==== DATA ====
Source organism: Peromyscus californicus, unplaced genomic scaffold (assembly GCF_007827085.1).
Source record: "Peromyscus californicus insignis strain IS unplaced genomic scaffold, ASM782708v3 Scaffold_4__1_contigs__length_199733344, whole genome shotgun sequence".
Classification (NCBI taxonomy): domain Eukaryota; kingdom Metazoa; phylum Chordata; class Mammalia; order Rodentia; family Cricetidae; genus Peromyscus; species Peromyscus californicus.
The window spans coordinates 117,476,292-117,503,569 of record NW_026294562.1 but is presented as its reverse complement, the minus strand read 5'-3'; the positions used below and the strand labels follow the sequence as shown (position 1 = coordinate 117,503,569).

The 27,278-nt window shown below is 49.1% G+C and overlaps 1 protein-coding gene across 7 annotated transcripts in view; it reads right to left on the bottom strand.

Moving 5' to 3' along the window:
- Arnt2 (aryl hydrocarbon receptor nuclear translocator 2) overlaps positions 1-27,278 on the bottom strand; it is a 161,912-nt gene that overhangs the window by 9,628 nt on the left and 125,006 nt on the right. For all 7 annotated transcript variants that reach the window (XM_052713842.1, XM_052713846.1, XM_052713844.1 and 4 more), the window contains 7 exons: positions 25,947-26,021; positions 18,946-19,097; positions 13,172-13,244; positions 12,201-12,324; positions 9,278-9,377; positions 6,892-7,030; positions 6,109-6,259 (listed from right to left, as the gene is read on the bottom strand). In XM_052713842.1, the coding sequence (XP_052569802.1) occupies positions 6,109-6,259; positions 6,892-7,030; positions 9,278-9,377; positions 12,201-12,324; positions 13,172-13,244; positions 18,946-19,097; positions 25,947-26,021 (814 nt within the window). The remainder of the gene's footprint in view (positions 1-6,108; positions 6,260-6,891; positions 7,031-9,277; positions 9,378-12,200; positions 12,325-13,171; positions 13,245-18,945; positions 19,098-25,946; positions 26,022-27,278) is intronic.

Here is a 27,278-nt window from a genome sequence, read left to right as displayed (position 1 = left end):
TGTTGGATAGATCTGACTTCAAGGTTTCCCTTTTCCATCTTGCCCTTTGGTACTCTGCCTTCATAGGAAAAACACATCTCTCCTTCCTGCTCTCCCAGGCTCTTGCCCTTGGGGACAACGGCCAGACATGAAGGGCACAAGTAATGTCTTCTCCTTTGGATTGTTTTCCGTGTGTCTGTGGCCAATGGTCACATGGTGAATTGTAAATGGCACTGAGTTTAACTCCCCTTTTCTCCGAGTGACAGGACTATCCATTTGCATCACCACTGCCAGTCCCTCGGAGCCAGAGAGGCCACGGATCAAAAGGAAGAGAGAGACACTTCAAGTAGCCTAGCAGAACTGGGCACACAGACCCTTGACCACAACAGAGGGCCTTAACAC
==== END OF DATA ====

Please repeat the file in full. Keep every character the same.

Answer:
Source organism: Peromyscus californicus, unplaced genomic scaffold (assembly GCF_007827085.1).
Source record: "Peromyscus californicus insignis strain IS unplaced genomic scaffold, ASM782708v3 Scaffold_4__1_contigs__length_199733344, whole genome shotgun sequence".
Classification (NCBI taxonomy): domain Eukaryota; kingdom Metazoa; phylum Chordata; class Mammalia; order Rodentia; family Cricetidae; genus Peromyscus; species Peromyscus californicus.
The window spans coordinates 117,476,292-117,503,569 of record NW_026294562.1 but is presented as its reverse complement, the minus strand read 5'-3'; the positions used below and the strand labels follow the sequence as shown (position 1 = coordinate 117,503,569).

The 27,278-nt window shown below is 49.1% G+C and overlaps 1 protein-coding gene across 7 annotated transcripts in view; it reads right to left on the bottom strand.

Moving 5' to 3' along the window:
- Arnt2 (aryl hydrocarbon receptor nuclear translocator 2) overlaps positions 1-27,278 on the bottom strand; it is a 161,912-nt gene that overhangs the window by 9,628 nt on the left and 125,006 nt on the right. For all 7 annotated transcript variants that reach the window (XM_052713842.1, XM_052713846.1, XM_052713844.1 and 4 more), the window contains 7 exons: positions 25,947-26,021; positions 18,946-19,097; positions 13,172-13,244; positions 12,201-12,324; positions 9,278-9,377; positions 6,892-7,030; positions 6,109-6,259 (listed from right to left, as the gene is read on the bottom strand). In XM_052713842.1, the coding sequence (XP_052569802.1) occupies positions 6,109-6,259; positions 6,892-7,030; positions 9,278-9,377; positions 12,201-12,324; positions 13,172-13,244; positions 18,946-19,097; positions 25,947-26,021 (814 nt within the window). The remainder of the gene's footprint in view (positions 1-6,108; positions 6,260-6,891; positions 7,031-9,277; positions 9,378-12,200; positions 12,325-13,171; positions 13,245-18,945; positions 19,098-25,946; positions 26,022-27,278) is intronic.

Here is a 27,278-nt window from a genome sequence, read left to right as displayed (position 1 = left end):
TGTTGGATAGATCTGACTTCAAGGTTTCCCTTTTCCATCTTGCCCTTTGGTACTCTGCCTTCATAGGAAAAACACATCTCTCCTTCCTGCTCTCCCAGGCTCTTGCCCTTGGGGACAACGGCCAGACATGAAGGGCACAAGTAATGTCTTCTCCTTTGGATTGTTTTCCGTGTGTCTGTGGCCAATGGTCACATGGTGAATTGTAAATGGCACTGAGTTTAACTCCCCTTTTCTCCGAGTGACAGGACTATCCATTTGCATCACCACTGCCAGTCCCTCGGAGCCAGAGAGGCCACGGATCAAAAGGAAGAGAGAGACACTTCAAGTAGCCTAGCAGAACTGGGCACACAGACCCTTGACCACAACAGAGGGCCTTAACAC